Meanwhile, the problem with legislation remains unresolved. For instance, during all exchanges, rehabilitation and assistance were provided on an ad hoc basis. This includes medical treatment, psychological rehabilitation and housing. A situation arose in which some political prisoners were “more important” than others. For instance Moscow’s hostages released in September were able to quickly get medical assistance at the Feofania Hospital, an elite institution for government officials and so on. At the same time, Roman Ternovskiy, who had been released a few weeks earlier, was forced to look foreign donors to cover his rehabilitation.
The situation could be seriously improved if there were a law guaranteeing returned captives certain benefits, including financial assistance, temporary housing and so on. Yet in the last five plus years, the Verkhovna Rada has never managed to pass such a law. Word is that a bill on hostages waiting a legal audit in the Office of the President, and the parents of the captives are hoping that it will be passed quickly.
There are realistic suspicions that after the December release of Ukraine’s store of exchangeable individuals – however cynical this may sound – has shrunk considerably. The question arises: how, then, and with whom will Ukraine be able to interest Russia and its proxies next time around? These worries were confirmed by The Ukrainian Week’s sources. The only thing that can be done is to assume that Ukraine will have to agree to political or economic concessions on the matter of gas, Crimea or federalization. And all this is in the face of Russia’s endless supply of potential hostages. After all, in occupied Crimea and ORDiLO alone, there are a few million Ukrainians. Plus some hundreds of thousands who live in Russia.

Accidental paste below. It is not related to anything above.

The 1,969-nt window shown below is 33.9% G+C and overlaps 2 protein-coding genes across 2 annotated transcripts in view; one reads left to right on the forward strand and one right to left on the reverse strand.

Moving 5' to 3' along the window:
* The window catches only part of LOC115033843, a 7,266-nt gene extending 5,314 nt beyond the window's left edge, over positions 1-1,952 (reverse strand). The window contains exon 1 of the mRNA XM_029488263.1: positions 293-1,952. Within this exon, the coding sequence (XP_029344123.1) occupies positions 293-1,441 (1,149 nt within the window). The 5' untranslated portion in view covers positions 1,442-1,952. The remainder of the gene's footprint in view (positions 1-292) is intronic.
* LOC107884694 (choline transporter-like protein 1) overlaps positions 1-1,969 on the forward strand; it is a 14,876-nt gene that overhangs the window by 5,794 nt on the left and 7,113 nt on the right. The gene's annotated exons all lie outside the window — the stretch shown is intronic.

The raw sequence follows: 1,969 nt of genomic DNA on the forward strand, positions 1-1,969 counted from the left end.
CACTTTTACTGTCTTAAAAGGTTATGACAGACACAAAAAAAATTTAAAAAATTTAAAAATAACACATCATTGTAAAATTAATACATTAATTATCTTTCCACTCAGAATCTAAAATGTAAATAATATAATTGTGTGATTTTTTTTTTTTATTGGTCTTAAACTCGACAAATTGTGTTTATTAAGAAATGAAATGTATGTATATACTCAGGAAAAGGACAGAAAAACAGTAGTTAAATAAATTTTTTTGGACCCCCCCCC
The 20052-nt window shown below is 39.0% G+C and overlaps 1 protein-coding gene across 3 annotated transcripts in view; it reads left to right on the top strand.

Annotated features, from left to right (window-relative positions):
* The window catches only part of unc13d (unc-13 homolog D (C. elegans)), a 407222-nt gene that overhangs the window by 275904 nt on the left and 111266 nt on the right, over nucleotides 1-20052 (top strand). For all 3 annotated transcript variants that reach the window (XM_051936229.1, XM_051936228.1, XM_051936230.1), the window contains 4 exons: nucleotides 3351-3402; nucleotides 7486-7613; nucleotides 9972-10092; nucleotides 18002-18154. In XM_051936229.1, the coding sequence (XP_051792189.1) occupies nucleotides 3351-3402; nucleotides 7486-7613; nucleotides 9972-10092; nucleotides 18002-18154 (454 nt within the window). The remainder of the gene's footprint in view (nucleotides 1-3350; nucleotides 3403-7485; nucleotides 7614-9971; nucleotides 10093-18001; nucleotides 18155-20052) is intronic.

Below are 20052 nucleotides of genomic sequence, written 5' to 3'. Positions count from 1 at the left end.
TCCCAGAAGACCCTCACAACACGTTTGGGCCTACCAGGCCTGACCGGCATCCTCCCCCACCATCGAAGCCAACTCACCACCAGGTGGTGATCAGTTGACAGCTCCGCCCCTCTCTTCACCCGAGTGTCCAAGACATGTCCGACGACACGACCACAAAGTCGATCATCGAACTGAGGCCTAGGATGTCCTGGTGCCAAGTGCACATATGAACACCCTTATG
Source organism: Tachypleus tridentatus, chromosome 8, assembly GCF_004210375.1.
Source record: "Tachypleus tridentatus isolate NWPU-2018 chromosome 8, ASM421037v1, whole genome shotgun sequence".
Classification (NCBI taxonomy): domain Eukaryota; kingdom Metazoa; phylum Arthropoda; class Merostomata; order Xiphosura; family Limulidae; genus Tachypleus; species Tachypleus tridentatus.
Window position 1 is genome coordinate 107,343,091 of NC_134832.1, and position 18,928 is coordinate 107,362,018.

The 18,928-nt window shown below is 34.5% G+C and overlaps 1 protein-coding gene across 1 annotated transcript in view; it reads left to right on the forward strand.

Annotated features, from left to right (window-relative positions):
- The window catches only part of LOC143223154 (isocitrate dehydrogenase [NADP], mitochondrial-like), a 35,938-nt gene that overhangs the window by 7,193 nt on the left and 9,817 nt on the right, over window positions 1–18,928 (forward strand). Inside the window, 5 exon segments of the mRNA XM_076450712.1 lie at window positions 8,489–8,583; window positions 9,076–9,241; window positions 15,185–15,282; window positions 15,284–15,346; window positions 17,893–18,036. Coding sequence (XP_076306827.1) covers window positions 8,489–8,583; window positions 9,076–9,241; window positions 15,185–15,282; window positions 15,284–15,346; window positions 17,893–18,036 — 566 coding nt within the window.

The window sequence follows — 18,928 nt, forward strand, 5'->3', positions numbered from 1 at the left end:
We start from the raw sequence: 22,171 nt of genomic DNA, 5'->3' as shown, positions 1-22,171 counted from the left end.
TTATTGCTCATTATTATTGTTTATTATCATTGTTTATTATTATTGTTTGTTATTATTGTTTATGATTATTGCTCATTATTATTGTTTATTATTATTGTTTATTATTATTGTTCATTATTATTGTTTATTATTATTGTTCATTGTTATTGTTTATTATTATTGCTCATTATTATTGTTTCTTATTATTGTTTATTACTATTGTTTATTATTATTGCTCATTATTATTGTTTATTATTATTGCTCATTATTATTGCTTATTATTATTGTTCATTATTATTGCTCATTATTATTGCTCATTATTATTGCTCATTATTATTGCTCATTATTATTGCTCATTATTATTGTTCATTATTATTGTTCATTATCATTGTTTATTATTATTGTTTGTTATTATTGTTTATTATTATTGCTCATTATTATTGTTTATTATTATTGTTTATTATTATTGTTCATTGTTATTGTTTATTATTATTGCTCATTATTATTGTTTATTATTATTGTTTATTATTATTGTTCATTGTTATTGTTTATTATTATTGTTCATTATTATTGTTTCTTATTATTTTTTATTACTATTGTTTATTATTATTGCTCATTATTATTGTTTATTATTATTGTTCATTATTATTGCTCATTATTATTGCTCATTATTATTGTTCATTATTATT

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Worst of all, Ukraine has no realistic strategy that might, firstly, protect Ukrainian citizens against possible political persecution and, secondly, avoid further blackmail by Moscow. For now, the only obvious decision must be to ban any visits to the Russian Federation and occupied Crimea. However, President Zelenskiy has been silent on this point so far. Meanwhile, the day after the last exchange, December 30, Russia already managed to arrest two Ukrainians at the administrative frontier of Crimea who are now potentially filling Russia’s exchangeable ranks.
Translated by Lidia Wolanskyj